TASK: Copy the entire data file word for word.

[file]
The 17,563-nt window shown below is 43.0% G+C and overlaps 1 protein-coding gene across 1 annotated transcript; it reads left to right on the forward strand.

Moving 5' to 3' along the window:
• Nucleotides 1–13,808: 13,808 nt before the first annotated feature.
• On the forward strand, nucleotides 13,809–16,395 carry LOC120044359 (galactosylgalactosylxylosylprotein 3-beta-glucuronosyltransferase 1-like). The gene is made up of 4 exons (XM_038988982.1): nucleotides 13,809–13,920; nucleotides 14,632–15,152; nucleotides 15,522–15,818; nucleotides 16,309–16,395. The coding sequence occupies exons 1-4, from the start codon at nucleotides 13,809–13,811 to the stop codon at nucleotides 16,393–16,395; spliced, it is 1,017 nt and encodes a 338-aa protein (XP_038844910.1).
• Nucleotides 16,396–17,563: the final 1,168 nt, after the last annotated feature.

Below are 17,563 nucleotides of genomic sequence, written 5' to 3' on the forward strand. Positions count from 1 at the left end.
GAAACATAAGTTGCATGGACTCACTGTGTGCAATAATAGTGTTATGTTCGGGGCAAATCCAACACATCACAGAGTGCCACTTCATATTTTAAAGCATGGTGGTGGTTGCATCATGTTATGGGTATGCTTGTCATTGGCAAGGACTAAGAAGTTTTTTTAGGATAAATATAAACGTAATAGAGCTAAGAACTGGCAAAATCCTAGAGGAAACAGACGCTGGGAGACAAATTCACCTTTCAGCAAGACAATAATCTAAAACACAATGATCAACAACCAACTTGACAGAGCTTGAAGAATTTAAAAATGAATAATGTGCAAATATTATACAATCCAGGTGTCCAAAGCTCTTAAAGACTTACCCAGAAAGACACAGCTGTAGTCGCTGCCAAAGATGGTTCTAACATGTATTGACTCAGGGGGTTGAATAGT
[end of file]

The 17,563-nt window shown below is 43.0% G+C and overlaps 1 protein-coding gene across 1 annotated transcript; it reads left to right on the forward strand.

Moving 5' to 3' along the window:
• Nucleotides 1–13,808: 13,808 nt before the first annotated feature.
• On the forward strand, nucleotides 13,809–16,395 carry LOC120044359 (galactosylgalactosylxylosylprotein 3-beta-glucuronosyltransferase 1-like). The gene is made up of 4 exons (XM_038988982.1): nucleotides 13,809–13,920; nucleotides 14,632–15,152; nucleotides 15,522–15,818; nucleotides 16,309–16,395. The coding sequence occupies exons 1-4, from the start codon at nucleotides 13,809–13,811 to the stop codon at nucleotides 16,393–16,395; spliced, it is 1,017 nt and encodes a 338-aa protein (XP_038844910.1).
• Nucleotides 16,396–17,563: the final 1,168 nt, after the last annotated feature.

Below are 17,563 nucleotides of genomic sequence, written 5' to 3' on the forward strand. Positions count from 1 at the left end.
GAAACATAAGTTGCATGGACTCACTGTGTGCAATAATAGTGTTATGTTCGGGGCAAATCCAACACATCACAGAGTGCCACTTCATATTTTAAAGCATGGTGGTGGTTGCATCATGTTATGGGTATGCTTGTCATTGGCAAGGACTAAGAAGTTTTTTTAGGATAAATATAAACGTAATAGAGCTAAGAACTGGCAAAATCCTAGAGGAAACAGACGCTGGGAGACAAATTCACCTTTCAGCAAGACAATAATCTAAAACACAATGATCAACAACCAACTTGACAGAGCTTGAAGAATTTAAAAATGAATAATGTGCAAATATTATACAATCCAGGTGTCCAAAGCTCTTAAAGACTTACCCAGAAAGACACAGCTGTAGTCGCTGCCAAAGATGGTTCTAACATGTATTGACTCAGGGGGTTGAATAGT